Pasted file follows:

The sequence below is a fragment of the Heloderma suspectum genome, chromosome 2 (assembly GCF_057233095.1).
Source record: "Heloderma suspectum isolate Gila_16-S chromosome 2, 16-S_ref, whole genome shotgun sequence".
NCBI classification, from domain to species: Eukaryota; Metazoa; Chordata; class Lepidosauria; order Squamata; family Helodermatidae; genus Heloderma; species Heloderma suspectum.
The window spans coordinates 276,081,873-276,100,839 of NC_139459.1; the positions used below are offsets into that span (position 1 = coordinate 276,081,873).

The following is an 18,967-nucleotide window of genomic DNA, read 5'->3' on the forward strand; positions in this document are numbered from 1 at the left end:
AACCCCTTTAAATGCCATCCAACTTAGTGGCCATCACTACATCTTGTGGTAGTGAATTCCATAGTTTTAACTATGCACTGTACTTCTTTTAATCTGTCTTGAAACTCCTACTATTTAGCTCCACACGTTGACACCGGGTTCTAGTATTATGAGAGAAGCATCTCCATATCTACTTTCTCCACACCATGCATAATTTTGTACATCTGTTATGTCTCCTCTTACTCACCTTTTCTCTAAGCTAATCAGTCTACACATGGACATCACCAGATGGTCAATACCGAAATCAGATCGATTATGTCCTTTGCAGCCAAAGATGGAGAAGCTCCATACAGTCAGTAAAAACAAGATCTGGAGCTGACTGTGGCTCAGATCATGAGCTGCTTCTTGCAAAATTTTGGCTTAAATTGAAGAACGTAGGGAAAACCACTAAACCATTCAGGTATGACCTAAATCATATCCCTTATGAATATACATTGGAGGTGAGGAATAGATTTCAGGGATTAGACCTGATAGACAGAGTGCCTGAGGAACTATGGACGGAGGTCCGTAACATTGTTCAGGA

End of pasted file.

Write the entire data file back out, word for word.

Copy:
The sequence below is a fragment of the Heloderma suspectum genome, chromosome 2 (assembly GCF_057233095.1).
Source record: "Heloderma suspectum isolate Gila_16-S chromosome 2, 16-S_ref, whole genome shotgun sequence".
NCBI classification, from domain to species: Eukaryota; Metazoa; Chordata; class Lepidosauria; order Squamata; family Helodermatidae; genus Heloderma; species Heloderma suspectum.
The window spans coordinates 276,081,873-276,100,839 of NC_139459.1; the positions used below are offsets into that span (position 1 = coordinate 276,081,873).

The following is an 18,967-nucleotide window of genomic DNA, read 5'->3' on the forward strand; positions in this document are numbered from 1 at the left end:
AACCCCTTTAAATGCCATCCAACTTAGTGGCCATCACTACATCTTGTGGTAGTGAATTCCATAGTTTTAACTATGCACTGTACTTCTTTTAATCTGTCTTGAAACTCCTACTATTTAGCTCCACACGTTGACACCGGGTTCTAGTATTATGAGAGAAGCATCTCCATATCTACTTTCTCCACACCATGCATAATTTTGTACATCTGTTATGTCTCCTCTTACTCACCTTTTCTCTAAGCTAATCAGTCTACACATGGACATCACCAGATGGTCAATACCGAAATCAGATCGATTATGTCCTTTGCAGCCAAAGATGGAGAAGCTCCATACAGTCAGTAAAAACAAGATCTGGAGCTGACTGTGGCTCAGATCATGAGCTGCTTCTTGCAAAATTTTGGCTTAAATTGAAGAACGTAGGGAAAACCACTAAACCATTCAGGTATGACCTAAATCATATCCCTTATGAATATACATTGGAGGTGAGGAATAGATTTCAGGGATTAGACCTGATAGACAGAGTGCCTGAGGAACTATGGACGGAGGTCCGTAACATTGTTCAGGA